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COMBINING MICROTITRE TECHNOLOGY AND MICROFLUIDICS FOR FASTER DRUG DISCOVERY
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Mini Review - (2022) Volume 11, Issue 8

COMBINING MICROTITRE TECHNOLOGY AND MICROFLUIDICS FOR FASTER DRUG DISCOVERY

Yimin Cui*
*Correspondence: Yimin Cui, Department of Clinical Pharmacology, Peking University First Hospital, Beijing, China, Email:
Department of Clinical Pharmacology, Peking University First Hospital, Beijing, China

Received: 02-Aug-2022, Manuscript No. IJDRT-22-84141; Editor assigned: 04-Aug-2022, Pre QC No. P-84141; Reviewed: 17-Aug-2022, QC No. Q-84141; Revised: 23-Aug-2022, Manuscript No. R-84141; Published: 31-Aug-2022, DOI: 10.37421/2277-1506.2022.11.366

Abstract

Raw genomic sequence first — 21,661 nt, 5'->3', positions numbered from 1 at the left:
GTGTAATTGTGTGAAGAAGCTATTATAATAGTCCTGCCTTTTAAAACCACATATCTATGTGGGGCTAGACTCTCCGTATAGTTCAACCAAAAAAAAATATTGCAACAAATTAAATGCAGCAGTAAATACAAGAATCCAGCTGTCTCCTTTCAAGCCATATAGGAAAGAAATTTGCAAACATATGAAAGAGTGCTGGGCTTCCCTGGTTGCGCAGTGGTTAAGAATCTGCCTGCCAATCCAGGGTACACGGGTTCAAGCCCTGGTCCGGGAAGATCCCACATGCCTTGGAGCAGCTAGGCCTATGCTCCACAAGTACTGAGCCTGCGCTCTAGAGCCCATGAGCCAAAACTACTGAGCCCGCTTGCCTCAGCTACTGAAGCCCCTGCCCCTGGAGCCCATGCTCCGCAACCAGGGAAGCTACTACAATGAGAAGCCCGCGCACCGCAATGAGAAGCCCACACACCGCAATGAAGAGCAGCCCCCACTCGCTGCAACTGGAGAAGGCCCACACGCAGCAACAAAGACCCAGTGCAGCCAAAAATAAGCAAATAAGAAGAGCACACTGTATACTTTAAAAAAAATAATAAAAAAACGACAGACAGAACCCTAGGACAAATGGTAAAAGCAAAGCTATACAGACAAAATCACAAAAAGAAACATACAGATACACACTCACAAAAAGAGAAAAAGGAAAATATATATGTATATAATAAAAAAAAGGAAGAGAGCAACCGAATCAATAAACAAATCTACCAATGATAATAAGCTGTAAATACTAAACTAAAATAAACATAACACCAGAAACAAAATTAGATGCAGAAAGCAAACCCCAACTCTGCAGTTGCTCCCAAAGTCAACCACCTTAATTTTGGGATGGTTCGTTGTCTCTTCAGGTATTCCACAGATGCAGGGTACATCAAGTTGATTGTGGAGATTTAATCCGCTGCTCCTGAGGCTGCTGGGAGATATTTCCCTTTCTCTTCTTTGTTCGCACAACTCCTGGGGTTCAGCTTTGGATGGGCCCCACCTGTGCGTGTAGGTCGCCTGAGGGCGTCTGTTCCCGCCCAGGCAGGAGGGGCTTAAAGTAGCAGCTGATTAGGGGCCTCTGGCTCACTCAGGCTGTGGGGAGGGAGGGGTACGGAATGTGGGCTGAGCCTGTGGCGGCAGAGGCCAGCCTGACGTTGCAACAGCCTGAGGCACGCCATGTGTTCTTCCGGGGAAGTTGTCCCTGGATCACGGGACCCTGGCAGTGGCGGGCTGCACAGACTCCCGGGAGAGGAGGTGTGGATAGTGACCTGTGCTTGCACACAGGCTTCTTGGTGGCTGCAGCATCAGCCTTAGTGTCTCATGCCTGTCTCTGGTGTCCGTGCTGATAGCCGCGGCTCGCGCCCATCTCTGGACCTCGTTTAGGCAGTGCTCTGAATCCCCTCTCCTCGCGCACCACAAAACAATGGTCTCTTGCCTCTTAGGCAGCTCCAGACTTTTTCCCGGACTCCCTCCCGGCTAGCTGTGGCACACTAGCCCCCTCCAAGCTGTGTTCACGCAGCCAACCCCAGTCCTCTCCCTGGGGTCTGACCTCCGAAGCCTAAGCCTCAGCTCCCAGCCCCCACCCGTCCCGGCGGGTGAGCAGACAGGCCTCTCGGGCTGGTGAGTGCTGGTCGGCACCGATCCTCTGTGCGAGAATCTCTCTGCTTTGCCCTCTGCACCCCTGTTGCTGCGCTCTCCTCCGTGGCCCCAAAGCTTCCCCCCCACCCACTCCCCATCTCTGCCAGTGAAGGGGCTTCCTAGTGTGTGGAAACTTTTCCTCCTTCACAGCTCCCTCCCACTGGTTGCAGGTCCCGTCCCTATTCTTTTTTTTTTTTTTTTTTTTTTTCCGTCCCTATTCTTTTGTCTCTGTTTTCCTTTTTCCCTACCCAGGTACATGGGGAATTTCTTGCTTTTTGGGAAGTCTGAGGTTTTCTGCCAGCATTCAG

Improved in vitro determinations of drug efficacy and cellular response to administered drugs will be possible by detecting multiple components from a single RBC sample using a flow-based system in less than 20 minutes. By incorporating multiple cell types into a single device, this is an example of an improved in vitro measurement involving iloprost, a drug that is said to increase blood flow. An 18-well microfluidic array that serves as a precursor to a 96-well micro titre plate device can be addressed by fluid flow using this method. The ability of the microfluidic array presented here to better mimic the in vivo circulation by incorporating the flow of blood components, as well as simultaneous detection and laboratory automation for micro titre plates, suggest that improved mechanistic drug research studies will be possible. The micro fluidic array can also be used to measure the concentrations of various metabolites in the RBC using fluorescence microscopy. Here, we discuss the current progress made toward using this device for personalized medicine. Together, the advantages of micro fluidic technologies and automation of micro titre plates may make it possible for biotechnology advancements involving better replicas of in vivo processes. For instance, the properties of absorption, distribution, metabolism, excretion, and toxicity (ADMET) of drug candidates will be able to be examined during drug research on a platform that is more realistic if a flow-based and multicellular system can be integrated with the technology that is already available for microtitre plates.